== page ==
PSA2016: The 25th Biennial Meeting of the Philosophy of Science Association

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Using Documentaries to Teach Evolutionary Theory

Most Americans don’t accept evolution. Even those who do accept the theory don’t understand it. This the case despite dozens of beautiful documentaries and huge investments in informal education. Why the disconnect? We think there are two main problems. First, the existing documentaries are not designed to take full advantage of what we know about how people learn. Second, they do not make full use of modern documentary techniques. 

We are creating a series of short (2-3 minute) documentary clips about evolution in the Galápagos that address both of these issues. We use hand-held camera work and diegetic narration to illustrate key concepts, using the camera as a tool of scientific discovery. Unlike existing films on evolution, our project takes full advantage of what today’s researchers know about how people learn and uses modern filmmaking techniques not only to teach about evolution but also to engage viewers in the scientific method itself. It is our hypothesis that this style of filmmaking will be more effective in increasing the public’s understanding of evolutionary theory.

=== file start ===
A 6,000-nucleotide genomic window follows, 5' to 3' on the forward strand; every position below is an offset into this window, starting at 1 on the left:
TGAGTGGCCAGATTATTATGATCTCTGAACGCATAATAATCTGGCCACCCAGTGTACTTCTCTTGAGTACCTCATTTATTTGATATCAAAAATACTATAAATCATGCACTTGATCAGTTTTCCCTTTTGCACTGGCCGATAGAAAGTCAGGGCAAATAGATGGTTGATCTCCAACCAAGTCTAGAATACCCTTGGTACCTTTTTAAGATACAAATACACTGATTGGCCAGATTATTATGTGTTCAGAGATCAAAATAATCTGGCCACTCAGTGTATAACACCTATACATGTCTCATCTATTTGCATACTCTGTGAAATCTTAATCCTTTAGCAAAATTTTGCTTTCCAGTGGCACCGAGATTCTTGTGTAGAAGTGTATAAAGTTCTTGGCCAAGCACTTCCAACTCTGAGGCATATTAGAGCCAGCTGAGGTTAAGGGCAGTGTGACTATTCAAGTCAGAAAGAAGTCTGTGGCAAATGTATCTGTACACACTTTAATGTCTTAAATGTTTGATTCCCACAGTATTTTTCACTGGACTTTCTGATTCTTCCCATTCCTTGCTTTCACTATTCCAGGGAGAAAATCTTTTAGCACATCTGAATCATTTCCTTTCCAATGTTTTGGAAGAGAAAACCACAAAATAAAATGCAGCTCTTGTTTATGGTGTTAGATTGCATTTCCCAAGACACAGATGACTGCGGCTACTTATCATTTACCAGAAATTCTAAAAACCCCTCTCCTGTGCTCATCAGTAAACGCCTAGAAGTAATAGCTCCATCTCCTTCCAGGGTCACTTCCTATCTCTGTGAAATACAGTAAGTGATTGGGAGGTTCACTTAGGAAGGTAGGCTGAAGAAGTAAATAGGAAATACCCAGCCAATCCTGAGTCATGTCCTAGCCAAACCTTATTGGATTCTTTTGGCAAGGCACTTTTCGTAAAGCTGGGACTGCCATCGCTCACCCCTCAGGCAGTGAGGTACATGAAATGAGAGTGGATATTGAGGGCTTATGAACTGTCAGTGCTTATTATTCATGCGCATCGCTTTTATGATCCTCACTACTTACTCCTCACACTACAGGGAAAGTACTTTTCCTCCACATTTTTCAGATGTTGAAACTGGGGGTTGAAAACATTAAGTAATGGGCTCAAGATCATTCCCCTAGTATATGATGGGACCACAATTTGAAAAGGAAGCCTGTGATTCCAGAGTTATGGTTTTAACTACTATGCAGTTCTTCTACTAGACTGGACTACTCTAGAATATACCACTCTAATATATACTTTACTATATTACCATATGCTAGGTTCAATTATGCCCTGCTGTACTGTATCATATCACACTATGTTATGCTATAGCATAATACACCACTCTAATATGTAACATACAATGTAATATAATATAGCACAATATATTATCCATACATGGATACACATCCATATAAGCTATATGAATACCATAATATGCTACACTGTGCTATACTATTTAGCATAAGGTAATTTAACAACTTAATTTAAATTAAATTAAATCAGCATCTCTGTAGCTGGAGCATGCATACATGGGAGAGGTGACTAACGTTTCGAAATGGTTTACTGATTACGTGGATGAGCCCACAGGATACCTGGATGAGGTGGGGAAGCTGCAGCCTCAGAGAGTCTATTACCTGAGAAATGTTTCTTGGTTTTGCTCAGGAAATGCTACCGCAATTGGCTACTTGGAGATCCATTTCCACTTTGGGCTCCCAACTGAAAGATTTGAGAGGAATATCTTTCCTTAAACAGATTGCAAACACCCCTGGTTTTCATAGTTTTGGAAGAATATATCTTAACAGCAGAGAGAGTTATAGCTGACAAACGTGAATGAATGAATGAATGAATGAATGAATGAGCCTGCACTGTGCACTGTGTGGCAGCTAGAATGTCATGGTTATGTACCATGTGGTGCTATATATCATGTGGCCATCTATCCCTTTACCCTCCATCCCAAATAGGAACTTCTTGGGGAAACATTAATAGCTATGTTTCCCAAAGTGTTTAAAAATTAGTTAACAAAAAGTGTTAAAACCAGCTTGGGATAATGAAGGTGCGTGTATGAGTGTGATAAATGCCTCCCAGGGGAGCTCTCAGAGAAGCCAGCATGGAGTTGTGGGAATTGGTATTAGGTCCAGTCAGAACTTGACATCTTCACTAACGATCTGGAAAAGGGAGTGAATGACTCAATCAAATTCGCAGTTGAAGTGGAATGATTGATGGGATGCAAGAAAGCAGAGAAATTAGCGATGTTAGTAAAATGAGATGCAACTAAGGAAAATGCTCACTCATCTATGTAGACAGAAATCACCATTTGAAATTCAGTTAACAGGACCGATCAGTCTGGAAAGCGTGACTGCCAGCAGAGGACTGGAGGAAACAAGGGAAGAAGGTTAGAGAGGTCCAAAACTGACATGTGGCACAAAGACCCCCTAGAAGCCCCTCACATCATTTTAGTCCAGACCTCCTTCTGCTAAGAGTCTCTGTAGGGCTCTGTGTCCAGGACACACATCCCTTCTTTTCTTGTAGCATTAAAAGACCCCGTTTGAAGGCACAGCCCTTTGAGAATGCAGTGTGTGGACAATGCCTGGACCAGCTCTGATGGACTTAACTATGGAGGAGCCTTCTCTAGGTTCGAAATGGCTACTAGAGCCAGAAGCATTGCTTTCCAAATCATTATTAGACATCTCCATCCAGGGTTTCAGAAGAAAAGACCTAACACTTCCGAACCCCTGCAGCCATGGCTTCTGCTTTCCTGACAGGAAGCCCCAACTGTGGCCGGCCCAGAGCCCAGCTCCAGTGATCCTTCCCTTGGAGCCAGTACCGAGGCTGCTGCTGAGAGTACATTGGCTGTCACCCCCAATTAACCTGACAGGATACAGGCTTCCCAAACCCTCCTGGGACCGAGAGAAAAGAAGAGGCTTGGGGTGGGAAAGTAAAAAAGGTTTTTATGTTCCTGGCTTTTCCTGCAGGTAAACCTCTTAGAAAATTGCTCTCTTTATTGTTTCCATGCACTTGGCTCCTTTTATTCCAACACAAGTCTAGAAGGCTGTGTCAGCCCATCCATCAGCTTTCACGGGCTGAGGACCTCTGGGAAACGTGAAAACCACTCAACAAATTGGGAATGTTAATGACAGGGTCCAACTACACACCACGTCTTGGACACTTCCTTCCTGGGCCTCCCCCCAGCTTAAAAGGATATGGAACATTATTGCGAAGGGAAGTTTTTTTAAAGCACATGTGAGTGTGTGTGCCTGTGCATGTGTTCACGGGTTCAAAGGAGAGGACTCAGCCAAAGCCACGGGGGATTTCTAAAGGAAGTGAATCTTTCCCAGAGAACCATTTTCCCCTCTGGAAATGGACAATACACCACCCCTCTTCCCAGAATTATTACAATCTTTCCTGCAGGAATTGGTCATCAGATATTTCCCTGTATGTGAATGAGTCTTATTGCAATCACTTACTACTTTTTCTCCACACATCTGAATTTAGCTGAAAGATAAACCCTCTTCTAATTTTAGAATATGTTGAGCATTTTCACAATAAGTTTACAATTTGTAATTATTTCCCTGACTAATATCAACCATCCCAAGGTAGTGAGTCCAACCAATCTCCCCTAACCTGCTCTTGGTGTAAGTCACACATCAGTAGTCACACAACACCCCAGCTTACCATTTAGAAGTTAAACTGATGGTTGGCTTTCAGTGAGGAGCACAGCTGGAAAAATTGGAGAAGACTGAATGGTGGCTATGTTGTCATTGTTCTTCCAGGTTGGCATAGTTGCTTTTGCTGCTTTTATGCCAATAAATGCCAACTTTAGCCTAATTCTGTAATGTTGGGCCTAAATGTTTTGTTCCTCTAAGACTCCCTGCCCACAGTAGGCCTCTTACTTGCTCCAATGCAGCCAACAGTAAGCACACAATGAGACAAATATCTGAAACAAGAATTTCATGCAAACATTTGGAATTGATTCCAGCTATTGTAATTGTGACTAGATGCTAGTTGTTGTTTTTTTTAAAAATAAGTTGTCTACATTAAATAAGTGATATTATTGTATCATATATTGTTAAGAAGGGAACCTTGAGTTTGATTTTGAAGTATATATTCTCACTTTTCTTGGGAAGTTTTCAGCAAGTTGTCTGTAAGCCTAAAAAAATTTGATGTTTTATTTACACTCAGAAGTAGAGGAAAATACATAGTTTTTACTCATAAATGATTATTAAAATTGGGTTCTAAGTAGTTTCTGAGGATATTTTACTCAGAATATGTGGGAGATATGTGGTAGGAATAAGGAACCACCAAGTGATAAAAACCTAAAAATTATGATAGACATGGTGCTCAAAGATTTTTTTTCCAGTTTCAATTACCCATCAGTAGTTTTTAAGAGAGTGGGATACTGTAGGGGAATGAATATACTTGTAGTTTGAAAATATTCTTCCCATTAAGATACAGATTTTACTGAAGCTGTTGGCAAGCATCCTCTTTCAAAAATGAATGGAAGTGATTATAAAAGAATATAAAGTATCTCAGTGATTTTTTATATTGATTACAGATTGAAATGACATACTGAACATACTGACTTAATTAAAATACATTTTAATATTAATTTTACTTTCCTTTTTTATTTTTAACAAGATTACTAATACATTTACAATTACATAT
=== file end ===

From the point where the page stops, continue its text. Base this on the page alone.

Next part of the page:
By the time of the PSA, we will have tested these clips’ teaching effectiveness and will be using this information to begin planning a longer documentary short.

We propose a poster that explains the rationale of our project, discusses the data we have collected, and actually screens our documentary materials (we will have to figure out how to make a digital poster). 

Author Information:

Michael Weisberg    
University of Pennsylvania

Deena Weisberg    
University of Pennsylvania

Ernesto Vaca    
Galápagos Naturalist Guides


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